Courts Help Banker Win Turf Battle

ABA Banking Journal, June 1992 | Go to article overview

Courts Help Banker Win Turf Battle


A community bank in Arkansas has proven that with determination and the right resources, you can fight City Hall. In a closely watched case settled in late 1990, the First National Bank of Eastern Arkansas, in Forrest City, won the right to sell debt cancellation contracts, an alternative to credit life insurance. But the case involved more than just permission to market the new product.

The $120 million-assets bank had to defend its right to sell the product granted by its chief regulator, the Office of the Comptroller of the Currency (OCC). By doing so, the bank set an important precedent for other banks. What's more, by offering the debt cancellation agreement, the bank has created an additional source of noninterest revenue.

OCC's ruling. W.D. Glover, the bank's chairman and chief executive officer, who is also a lawyer, had discovered an OCC ruling, 12 C.F.R. 7.7495, which permitted banks to provide for losses arising from cancellation of outstanding loans upon the death of borrowers. The ruling further said that it was lawful for banks to impose an additional charge to do so and to establish necessary reserves in order to enable the bank to enter into the debt cancellation contracts.

"The brevity and simplicity of the ruling caught my attention," says Glover. "After certain calculations and study, we decided to get into the debt cancellation business."

The Commissioner of Arkansas' Insurance Department first agreed with the ruling, allowing the bank to proceed with a debt cancellation contract program. On second thought, however, the commissioner reversed his position, saying the contract was, in fact, an insurance product and that further marketing of the product would result in sanctions by his department.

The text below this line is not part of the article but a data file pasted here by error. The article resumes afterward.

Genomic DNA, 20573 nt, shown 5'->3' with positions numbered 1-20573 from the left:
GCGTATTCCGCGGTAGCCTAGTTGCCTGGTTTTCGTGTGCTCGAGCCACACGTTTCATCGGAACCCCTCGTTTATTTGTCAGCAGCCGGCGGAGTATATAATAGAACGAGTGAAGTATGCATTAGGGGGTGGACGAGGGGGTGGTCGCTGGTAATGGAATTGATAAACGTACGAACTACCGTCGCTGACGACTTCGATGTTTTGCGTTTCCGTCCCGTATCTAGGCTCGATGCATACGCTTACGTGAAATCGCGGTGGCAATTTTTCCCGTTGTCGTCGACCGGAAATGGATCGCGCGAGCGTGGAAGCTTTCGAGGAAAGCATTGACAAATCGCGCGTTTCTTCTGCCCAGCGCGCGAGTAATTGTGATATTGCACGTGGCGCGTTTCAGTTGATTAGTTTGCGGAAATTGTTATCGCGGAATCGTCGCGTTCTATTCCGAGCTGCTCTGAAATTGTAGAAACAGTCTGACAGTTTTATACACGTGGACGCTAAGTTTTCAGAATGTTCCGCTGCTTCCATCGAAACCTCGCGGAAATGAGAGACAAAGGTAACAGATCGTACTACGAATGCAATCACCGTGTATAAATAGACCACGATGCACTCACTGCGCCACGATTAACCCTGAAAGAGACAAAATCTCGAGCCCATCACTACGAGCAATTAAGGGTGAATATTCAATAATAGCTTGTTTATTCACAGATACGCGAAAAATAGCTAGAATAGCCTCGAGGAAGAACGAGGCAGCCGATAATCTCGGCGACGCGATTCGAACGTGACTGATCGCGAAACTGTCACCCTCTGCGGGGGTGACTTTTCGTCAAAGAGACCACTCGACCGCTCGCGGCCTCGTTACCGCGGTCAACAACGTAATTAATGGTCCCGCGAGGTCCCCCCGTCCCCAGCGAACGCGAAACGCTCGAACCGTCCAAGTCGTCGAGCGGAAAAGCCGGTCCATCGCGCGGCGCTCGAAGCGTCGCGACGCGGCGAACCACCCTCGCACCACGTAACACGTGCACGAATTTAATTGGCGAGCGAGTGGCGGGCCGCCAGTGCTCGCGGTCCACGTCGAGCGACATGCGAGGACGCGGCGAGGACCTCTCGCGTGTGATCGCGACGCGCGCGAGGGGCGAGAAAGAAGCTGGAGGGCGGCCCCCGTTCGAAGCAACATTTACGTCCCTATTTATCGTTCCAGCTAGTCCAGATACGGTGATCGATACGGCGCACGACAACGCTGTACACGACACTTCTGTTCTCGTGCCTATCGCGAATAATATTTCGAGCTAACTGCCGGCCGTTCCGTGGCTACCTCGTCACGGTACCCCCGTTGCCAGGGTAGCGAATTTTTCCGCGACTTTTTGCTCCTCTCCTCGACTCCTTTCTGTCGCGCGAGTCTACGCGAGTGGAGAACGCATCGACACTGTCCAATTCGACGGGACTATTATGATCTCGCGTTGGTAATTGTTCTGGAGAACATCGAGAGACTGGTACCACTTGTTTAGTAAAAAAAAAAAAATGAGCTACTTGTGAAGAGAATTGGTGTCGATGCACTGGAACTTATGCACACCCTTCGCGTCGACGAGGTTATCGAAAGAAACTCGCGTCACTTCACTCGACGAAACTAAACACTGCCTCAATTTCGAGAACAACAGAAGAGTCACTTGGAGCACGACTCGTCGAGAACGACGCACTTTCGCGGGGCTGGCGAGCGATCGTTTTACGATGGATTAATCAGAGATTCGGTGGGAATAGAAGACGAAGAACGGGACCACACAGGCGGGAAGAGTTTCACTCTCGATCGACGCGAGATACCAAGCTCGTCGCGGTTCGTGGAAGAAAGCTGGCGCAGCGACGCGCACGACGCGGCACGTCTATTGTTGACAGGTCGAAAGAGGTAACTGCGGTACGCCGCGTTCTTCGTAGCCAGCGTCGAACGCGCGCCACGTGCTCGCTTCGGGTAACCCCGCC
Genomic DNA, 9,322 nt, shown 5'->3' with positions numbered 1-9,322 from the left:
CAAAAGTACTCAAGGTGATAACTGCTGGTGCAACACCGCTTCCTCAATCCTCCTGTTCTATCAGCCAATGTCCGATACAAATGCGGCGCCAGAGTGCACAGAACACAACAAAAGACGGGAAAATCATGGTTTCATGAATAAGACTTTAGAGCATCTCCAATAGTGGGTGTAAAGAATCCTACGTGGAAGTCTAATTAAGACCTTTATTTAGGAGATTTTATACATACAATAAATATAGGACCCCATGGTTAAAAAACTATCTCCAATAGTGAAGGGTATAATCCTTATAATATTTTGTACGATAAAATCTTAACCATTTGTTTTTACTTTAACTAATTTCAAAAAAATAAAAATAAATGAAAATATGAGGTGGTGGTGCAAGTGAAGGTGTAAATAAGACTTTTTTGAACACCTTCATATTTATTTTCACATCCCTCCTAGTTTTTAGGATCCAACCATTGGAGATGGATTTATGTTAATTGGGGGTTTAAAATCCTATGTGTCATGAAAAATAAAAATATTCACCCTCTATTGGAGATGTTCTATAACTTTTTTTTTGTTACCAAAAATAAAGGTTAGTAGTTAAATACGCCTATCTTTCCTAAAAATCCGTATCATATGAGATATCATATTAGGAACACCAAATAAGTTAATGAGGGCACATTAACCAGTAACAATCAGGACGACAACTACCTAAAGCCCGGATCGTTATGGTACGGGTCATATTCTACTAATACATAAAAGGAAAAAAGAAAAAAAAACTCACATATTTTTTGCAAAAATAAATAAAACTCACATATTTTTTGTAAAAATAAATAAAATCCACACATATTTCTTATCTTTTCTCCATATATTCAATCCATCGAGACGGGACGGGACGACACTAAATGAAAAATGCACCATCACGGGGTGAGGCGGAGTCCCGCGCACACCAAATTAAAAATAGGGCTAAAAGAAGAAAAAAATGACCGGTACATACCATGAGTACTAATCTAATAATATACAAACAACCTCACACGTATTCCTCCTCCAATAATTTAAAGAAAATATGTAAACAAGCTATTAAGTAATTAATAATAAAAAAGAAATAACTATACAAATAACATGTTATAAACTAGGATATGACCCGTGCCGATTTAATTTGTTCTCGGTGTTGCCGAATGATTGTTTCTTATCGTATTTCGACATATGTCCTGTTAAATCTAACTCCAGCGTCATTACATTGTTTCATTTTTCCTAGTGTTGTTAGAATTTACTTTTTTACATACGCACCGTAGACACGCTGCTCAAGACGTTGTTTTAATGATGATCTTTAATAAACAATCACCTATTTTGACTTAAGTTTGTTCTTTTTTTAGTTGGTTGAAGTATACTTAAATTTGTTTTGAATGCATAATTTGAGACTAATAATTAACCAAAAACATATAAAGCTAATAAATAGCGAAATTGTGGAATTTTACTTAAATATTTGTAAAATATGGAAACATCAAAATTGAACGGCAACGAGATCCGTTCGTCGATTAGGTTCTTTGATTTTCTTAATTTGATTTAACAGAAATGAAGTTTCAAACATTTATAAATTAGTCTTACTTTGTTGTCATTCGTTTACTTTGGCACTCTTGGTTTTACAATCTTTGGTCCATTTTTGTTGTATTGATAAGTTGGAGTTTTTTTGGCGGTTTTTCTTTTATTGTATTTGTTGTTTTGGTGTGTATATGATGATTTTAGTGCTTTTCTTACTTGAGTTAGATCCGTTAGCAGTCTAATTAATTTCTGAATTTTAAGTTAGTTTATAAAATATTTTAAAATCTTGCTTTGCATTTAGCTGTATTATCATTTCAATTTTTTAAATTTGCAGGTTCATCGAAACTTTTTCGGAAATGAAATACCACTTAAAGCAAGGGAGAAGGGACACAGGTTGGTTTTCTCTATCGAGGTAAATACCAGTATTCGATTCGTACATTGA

Glover complied with the commissioner's request and then filed suit in federal district court seeking a declaration that the commissioner's action was preempted by the National Bank Act, which sanctioned the contracts.

"When [the commissioner] acquiesced to pressure from the credit life industry in Arkansas and changed his position," says Glover, "we decided we would ask the federal court system to determine if we could or could not follow a ruling of our regulator."

In court, the insurance commissioner and the Arkansas Credit Insurance Association argued that the Comptroller had exceeded his authority in issuing the regulation permitting the activity. They further argued that the regulation violated the McCarran-Ferguson Act, which preserves state regulation of the "business of insurance."

The court ruled in the bank's favor, but the decision was appealed to the Eight Circuit Court of Appeals, at which point various national insurance organizations stepped in to support the insurance commissioner, as did the Comptroller of the Currency on the bank's behalf.

The appeals court affirmed the district court's decision, placing greater emphasis on the National Bank Act's interpretation of the debt cancellation contract than on state law. The court did, however, acknowledge that some state appellate courts had found debt cancellation contracts to fall within their states' definitions of insurance. But state law is not controlling on the issue of whether an activity falls within the business of insurance as the term is used in the McCarran-Ferguson Act, noted the court. …

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Courts Help Banker Win Turf Battle
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